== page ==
PDF page 102 is a great overview of some companies that deserve cypherpunk scrutiny. E.g. "Signum Technology" provides iPak that lets you print packaging labels with "sophisticated invisible watermarking that allows incorporation of hidden identifying data" which can be revealed "in a matter of seconds" with "an inexpensive scanning device".
The report in general also follows the "academic paper" model of security: See, we're using public key algorithms. Therefore our systems will be secure. The impact of bugs, protocol design failures, social engineering, breach of trust, undersized keys, revelation or government appropriation of private keys, etc, are all ignored.

radio network satellite securing wireless networks radio phone service

On page 8 (PDF 15) it mischaracterizes the problems with 802.11 and WEP. First, it leads off with Adam Stubblefield's break of WEP -- failing to start with the 30-year history of trivial-to-crack wireless network protocols that were built under the guidance of the FCC and with active help and legal threats by the National Security Agency. WEP uses 40-bit keys because they were the largest available in exportable products until EFF's lawsuit cracked the unconstitutional export controls. Securing wireless networks has always been a second priority to making it trivial for the government to illegally wiretap them. This tension isn't going to go away.
Second, its 802.11 discussion directly lies that the popular practice of recreational listening for open wireless networks results from the ability to crack WEP-secured networks -- rather than the public's tendency to leave 802.11 networks unsecured because the industry and the vendors only provided painful hand-configured ways to secure them. I know of no "wardriving" that seeks and cracks WEP-secured nets; it's all merely probes for networks that people have left open, either by default or by intent. (The idea that someone would intentionally PERMIT the nearby public to freely use their wireless network infrastructure is apparently heresy to the authors of the report.)
The report also looks approvingly on digital-restrictions-management systems (DRM) as the solution. E.g. no SDR will be able to run code unless it has been digitally certified by the vendor. Like every other restrictions-management system, this will be deliberately used to cement established monopolies and prevent innovation. It even rates part of the "threat model" consequences as "Digital Rights Violation" -- defined not as a violation of the user's rights or privacy, but as "unauthorized access to, or theft of, digital content and software".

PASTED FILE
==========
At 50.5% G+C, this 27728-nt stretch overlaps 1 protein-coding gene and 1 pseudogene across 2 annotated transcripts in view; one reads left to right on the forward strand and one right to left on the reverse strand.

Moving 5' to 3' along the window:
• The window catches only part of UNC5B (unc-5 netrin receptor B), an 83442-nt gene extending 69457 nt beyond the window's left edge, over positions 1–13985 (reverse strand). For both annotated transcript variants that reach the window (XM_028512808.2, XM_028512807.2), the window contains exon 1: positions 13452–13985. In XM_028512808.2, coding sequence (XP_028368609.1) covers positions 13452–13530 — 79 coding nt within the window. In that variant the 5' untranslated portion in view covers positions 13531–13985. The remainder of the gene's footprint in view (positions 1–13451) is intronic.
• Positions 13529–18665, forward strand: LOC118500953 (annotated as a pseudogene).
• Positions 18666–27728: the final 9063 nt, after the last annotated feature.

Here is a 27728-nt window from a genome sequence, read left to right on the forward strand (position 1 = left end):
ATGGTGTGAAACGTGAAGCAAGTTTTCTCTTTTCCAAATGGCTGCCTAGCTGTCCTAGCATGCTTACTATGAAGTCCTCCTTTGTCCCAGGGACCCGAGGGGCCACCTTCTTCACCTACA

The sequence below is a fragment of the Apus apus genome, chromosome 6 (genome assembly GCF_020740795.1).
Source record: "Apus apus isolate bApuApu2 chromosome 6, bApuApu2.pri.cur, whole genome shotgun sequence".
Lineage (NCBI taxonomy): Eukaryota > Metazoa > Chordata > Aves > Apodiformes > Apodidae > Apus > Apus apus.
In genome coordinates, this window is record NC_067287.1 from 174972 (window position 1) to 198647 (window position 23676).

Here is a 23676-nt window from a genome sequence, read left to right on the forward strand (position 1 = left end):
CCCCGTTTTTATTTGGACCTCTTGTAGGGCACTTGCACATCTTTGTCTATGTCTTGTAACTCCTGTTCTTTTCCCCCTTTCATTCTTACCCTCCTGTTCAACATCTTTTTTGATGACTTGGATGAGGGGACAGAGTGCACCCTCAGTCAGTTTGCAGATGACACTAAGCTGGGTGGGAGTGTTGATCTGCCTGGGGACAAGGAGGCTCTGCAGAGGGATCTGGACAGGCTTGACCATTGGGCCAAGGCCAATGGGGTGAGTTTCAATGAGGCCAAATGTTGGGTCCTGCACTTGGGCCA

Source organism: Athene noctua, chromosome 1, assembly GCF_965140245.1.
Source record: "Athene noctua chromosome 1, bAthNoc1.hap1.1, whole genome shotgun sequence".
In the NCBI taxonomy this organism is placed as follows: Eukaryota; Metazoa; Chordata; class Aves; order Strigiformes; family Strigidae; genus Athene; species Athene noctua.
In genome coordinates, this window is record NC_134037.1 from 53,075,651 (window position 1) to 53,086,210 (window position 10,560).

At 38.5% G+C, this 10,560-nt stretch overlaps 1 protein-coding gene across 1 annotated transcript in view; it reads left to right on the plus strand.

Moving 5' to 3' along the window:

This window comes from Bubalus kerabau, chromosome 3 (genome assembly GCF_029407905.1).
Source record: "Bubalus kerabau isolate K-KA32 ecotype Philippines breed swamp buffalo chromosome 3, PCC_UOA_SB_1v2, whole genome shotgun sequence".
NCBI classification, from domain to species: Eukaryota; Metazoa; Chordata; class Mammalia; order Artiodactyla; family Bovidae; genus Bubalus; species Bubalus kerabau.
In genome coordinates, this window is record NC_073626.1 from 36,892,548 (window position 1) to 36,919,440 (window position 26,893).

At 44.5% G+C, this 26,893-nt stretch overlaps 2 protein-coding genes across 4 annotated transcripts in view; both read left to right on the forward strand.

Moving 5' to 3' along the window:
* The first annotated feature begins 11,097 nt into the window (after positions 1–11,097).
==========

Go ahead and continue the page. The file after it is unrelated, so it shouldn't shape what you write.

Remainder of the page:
The report's focus is also inappropriately largely focused on "cellphones". It reminds me of a Motorola emp who told me in the early '90s "car phone" era that offering wireless data networking would be irresponsible because "you should keep your eyes on the road", implying that (1) only people in cars would want wireless data networking, and (2) they would use it while driving. This tunnel vision mindset doesn't enable the authors to notice that everything from car alarms to shipping crates to pets to ballpoint pens to automotive light bulbs already today, or soon will, come with data networking built in. Software-defined radios will be broadly useful throughout society, not just for "cellphones" but for ****everything****. So if the "SDR Forum" or the FCC denies society the benefits of rapid innovation, they won't just be denying it to cellphone users, but to auto owners, package shippers, pet owners, doctors, writers, lightbulb users, and everyone else.
Page 23 (PDF 30) jocularly reports that "Eavesdropping on user data (Breach of security, public safety has some experience in this scenario)". I think they meant that they have some experience being intercepted, but of course "public safety" agencies systematically intercept private citizen communications. The report goes on to suggest that:
Sophisticated encryption techniques should be made available to public safety users of SDR technology. AES voice encryption and 128-bit data encryption should be considered minimum standards for public safety SDR devices. Devices can be lost or stolen and, therefore, must be capable of remote revocation of service.
One would hate for the *citizens* to get access to AES voice encryption or 128-bit data encryption, therefore we had better only give those devices to cops, and "remotely revoke" them if they leak outside the Government Trust Barrier to ordinary untrustworthy voters or citizens.
Page 25 (PDF 32) lauds the "Trusted Computing Platform Alliance", Intel's fXXk-the-customers-for-Hollywood initiative, as being a model for SDR companies to follow. As usual, they completely obscure the critical question, which is "Who trusts who?". Their "Trusted" systems are trusted by monopolists to not be susceptible to unauthorized competition. This word game deceives people who foolishly think they're trying to build "systems the consumer can trust".
Page 29 (PDF 36) even pushes the "NTRUEncrypt" snake oil encryption system.
Page 30 and 31 (PDF 37 and 38) discuss GSM security, without bothering to mention that they kept their snake oil algorithm secret for years so that consumers would not find out how insecure it was. It bleats that the "Security Group has realized two important initiatives over the past 12 months": introducing AS/3 to replace the faulty algorithms, and a protocol for "authenticated key agreement", AKA. Until I hear differently, I'll assume that these are both more proprietary snake oil.